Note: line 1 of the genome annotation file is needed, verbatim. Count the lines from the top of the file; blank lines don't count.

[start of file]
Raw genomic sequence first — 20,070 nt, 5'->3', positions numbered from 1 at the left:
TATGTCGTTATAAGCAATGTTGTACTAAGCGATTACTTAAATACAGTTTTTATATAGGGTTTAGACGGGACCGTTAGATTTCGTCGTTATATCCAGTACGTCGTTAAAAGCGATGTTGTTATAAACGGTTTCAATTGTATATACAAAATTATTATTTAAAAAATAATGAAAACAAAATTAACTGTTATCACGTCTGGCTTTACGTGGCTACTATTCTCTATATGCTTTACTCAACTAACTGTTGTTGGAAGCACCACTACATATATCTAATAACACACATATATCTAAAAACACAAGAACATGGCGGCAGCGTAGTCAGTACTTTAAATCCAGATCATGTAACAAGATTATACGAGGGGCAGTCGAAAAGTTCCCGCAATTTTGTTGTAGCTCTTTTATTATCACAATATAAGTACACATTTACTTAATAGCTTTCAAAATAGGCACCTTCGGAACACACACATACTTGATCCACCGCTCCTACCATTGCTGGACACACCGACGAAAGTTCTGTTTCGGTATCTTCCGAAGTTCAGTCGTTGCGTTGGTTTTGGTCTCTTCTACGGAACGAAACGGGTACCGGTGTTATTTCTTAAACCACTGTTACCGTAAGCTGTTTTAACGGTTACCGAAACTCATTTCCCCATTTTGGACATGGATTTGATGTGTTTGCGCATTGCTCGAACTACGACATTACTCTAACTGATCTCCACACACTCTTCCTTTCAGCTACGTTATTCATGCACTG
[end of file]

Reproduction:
Raw genomic sequence first — 20,070 nt, 5'->3', positions numbered from 1 at the left: